But even if we leave aside such manifestations, it is clear enough that anti-Semitism requires much deeper understanding than it usually gets. Last week, for example, Hannah Rosenthal, the United States’ special envoy to monitor and combat anti-Semitism, spoke in Kazakhstan, asserting the similarity of anti-Semitism and Islamophobia.
This is not an uncommon assertion (and cases of unwarranted discrimination are always similar) but Islamophobia is a concept developed within the last two decades by those who wish to elevate Islam’s reputation in the West; anti-Semitism was a concept eagerly embraced and expanded by haters of Jews. One was constructed by a group’s supporters, the other by a group’s enemies.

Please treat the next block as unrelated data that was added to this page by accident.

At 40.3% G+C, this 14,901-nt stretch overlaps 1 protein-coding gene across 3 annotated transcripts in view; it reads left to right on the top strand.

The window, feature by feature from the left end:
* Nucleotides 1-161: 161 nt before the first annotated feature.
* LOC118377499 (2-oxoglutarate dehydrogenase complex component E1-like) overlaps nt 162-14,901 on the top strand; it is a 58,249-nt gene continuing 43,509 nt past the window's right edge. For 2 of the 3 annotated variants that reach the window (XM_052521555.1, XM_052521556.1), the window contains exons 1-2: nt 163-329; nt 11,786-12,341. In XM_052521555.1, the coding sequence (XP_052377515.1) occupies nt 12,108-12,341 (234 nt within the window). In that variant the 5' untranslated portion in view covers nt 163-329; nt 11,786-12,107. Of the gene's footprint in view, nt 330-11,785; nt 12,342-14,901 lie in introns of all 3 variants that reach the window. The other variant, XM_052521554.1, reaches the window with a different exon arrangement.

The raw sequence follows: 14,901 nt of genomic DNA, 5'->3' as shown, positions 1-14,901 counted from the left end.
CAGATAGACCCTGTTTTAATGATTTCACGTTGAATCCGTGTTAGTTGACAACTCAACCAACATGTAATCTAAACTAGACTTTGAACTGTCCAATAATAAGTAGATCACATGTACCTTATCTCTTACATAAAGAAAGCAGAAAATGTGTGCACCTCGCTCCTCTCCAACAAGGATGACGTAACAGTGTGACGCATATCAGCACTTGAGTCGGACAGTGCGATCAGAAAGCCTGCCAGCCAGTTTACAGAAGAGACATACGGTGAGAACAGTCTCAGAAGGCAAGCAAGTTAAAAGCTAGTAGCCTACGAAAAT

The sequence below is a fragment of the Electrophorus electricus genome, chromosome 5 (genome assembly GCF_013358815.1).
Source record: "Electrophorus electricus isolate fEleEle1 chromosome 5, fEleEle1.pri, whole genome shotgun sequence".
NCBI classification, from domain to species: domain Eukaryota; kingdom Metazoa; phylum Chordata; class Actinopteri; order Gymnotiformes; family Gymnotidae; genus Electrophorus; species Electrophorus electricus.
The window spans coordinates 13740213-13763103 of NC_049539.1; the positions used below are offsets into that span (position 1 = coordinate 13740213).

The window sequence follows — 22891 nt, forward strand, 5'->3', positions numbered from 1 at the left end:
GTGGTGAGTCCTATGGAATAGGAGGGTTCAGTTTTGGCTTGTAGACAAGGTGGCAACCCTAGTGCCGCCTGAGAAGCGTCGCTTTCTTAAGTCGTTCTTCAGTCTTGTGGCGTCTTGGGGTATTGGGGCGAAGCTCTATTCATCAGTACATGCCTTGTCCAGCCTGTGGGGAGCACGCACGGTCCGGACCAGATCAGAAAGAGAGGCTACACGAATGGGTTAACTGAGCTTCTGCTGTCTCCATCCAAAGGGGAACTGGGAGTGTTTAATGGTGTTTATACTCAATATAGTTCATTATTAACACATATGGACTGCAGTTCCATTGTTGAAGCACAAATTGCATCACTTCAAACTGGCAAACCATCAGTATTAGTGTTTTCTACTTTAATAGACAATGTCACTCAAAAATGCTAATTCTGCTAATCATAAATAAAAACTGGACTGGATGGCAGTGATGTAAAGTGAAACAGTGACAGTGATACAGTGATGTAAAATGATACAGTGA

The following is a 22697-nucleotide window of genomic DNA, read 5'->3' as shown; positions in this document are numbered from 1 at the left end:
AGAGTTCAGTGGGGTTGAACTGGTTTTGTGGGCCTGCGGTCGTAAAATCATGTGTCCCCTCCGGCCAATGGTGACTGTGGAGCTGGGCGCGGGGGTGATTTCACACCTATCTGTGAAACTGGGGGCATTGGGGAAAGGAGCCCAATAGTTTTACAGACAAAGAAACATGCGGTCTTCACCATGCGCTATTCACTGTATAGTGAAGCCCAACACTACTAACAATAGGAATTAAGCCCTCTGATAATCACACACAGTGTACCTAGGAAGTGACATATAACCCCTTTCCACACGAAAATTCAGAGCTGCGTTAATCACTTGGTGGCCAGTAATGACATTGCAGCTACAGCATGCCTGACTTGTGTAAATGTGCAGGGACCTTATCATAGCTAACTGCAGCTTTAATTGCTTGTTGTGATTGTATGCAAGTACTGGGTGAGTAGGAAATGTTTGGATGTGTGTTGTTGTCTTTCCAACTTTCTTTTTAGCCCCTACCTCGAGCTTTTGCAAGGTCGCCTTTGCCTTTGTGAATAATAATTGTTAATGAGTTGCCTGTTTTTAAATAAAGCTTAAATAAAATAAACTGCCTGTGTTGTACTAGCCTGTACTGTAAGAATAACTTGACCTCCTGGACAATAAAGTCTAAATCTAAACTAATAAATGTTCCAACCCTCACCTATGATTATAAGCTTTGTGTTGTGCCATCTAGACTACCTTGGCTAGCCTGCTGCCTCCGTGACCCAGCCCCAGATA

Moreover, much of what is characterized as Islamophobia today arises out of taking seriously the impassioned claims of doctrinal allegiance made by Islamic terrorist groups and their supporters. Anti-Semitism, though, has nothing to do with any claims at all.